In Focus

How Razor Engine Works With Views in MVC 4

This article explains with examples how the Razor Engine works with Views in MVC 4.

All of us know what views are and what their purpose are in ASP.NET MVC 4. Views in an analogy are similar to web forms in ASP.NET that are used for displaying the data or the HTML content on the user's screen.

The User interacts with our application using views. In MVC 4, views can be rendered using the following two view engines:

  • Razor View Engine: That was introduced in MVC 3 and enhanced in MVC 4.
  • Aspx view engine/WebForms View Engine: That basically supports aspx expressions and earlier versions of MVC like MVC 2.

For our demo since we are using MVC 4, the view engine that we are using is Razor.

So let's start with an example. I'm creating a new VS2010 MVC 4 project named ViewsInDepth. Select the Project Template as “Basic”. I'm not doing any unit testing here so I'm not selecting the unit testing checkbox. Once the project/solution is ready, add a new controller with the name “Home” and select the scaffolding option as Empty.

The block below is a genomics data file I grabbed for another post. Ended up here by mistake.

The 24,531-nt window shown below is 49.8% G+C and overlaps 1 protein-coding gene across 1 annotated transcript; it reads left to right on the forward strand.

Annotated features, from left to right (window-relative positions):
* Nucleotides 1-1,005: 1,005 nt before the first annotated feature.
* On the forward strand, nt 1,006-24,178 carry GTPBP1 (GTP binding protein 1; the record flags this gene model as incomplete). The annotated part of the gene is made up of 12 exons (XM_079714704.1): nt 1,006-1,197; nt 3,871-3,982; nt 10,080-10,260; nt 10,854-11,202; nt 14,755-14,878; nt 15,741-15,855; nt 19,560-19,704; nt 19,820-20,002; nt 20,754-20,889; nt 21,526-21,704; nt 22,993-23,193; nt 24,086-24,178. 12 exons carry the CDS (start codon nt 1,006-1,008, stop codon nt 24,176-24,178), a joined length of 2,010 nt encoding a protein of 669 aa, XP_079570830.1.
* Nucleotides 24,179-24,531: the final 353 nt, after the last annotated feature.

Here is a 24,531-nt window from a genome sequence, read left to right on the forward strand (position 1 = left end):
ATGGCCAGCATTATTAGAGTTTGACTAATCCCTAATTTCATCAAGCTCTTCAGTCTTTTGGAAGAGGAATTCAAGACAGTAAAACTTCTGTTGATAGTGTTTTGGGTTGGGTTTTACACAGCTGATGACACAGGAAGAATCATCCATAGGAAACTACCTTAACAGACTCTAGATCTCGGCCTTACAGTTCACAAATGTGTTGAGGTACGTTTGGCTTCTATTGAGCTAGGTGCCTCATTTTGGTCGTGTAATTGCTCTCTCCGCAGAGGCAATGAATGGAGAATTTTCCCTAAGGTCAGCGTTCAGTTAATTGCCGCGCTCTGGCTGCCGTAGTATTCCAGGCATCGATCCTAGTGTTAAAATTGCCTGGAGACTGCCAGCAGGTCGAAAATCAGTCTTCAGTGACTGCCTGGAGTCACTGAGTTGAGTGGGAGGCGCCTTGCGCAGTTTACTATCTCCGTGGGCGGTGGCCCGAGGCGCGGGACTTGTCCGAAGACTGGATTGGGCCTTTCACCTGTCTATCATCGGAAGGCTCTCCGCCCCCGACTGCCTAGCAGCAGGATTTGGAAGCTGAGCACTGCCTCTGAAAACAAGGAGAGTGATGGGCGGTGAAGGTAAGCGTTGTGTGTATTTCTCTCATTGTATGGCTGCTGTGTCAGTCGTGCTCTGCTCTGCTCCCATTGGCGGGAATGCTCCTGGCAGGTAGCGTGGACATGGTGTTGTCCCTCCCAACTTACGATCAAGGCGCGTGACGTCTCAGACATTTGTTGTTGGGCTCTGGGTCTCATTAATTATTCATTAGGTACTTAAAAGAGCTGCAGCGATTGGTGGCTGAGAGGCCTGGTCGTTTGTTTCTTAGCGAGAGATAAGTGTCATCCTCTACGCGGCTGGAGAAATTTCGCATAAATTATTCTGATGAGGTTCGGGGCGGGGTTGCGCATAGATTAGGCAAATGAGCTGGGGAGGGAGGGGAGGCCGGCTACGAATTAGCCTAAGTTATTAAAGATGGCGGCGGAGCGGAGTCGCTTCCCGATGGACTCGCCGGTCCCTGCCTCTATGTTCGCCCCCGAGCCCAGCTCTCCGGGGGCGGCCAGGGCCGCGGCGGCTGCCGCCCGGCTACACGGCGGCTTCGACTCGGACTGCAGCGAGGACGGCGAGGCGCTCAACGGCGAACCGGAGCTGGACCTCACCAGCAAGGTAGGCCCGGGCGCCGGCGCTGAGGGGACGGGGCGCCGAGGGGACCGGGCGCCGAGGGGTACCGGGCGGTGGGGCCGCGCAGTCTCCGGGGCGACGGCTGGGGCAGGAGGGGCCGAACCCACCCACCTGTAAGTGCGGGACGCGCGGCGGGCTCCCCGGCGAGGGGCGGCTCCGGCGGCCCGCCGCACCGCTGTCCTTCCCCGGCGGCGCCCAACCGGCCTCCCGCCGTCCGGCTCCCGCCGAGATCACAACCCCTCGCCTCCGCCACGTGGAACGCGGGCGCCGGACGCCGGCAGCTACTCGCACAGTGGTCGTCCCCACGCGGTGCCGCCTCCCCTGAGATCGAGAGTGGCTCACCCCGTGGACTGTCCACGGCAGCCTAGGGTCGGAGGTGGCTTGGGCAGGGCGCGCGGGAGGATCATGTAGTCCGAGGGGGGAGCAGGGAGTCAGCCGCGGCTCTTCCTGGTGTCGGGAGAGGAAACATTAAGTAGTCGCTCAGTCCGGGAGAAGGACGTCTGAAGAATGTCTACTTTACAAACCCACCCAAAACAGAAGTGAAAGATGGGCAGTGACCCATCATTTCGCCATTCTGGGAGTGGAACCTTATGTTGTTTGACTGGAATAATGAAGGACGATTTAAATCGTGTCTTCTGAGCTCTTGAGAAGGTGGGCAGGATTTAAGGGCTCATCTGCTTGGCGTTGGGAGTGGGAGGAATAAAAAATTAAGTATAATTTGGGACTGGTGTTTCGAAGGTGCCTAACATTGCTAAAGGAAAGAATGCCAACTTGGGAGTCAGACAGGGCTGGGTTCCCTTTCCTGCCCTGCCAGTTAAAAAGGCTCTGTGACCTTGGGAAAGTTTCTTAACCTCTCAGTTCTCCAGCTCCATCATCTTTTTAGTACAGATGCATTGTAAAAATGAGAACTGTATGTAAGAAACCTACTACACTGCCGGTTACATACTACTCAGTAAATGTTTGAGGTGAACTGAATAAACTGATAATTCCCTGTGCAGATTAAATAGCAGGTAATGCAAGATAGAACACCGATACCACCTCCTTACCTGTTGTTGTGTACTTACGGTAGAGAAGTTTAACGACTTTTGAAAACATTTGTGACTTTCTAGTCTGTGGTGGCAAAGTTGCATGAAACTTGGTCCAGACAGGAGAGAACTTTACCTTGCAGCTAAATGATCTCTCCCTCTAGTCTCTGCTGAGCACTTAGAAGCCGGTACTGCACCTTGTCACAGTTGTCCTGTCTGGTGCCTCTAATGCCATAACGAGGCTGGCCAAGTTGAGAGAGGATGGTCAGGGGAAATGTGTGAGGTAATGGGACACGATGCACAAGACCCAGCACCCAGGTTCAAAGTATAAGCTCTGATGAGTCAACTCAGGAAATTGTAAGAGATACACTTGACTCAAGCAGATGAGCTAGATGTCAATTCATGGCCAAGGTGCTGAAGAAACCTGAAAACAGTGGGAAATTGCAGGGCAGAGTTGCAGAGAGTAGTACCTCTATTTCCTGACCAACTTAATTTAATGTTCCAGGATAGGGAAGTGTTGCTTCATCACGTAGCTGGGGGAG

Add a new Model class with the name “Employee”. Here is the code snippet for it.

  1. namespace ViewsInDepth.Models  
  2. {  
  3.     public class Employee  
  4.     {  
  5.         public int EID { getset; }  
  6.   
  7.         public string EName { getset; }  
  8.   
  9.         public string EAdd { getset; }  
  10.   
  11.         public string EDesignation { getset; }  
  12.     }  
  13. }  
Now try to add the following code inside the Home Controller.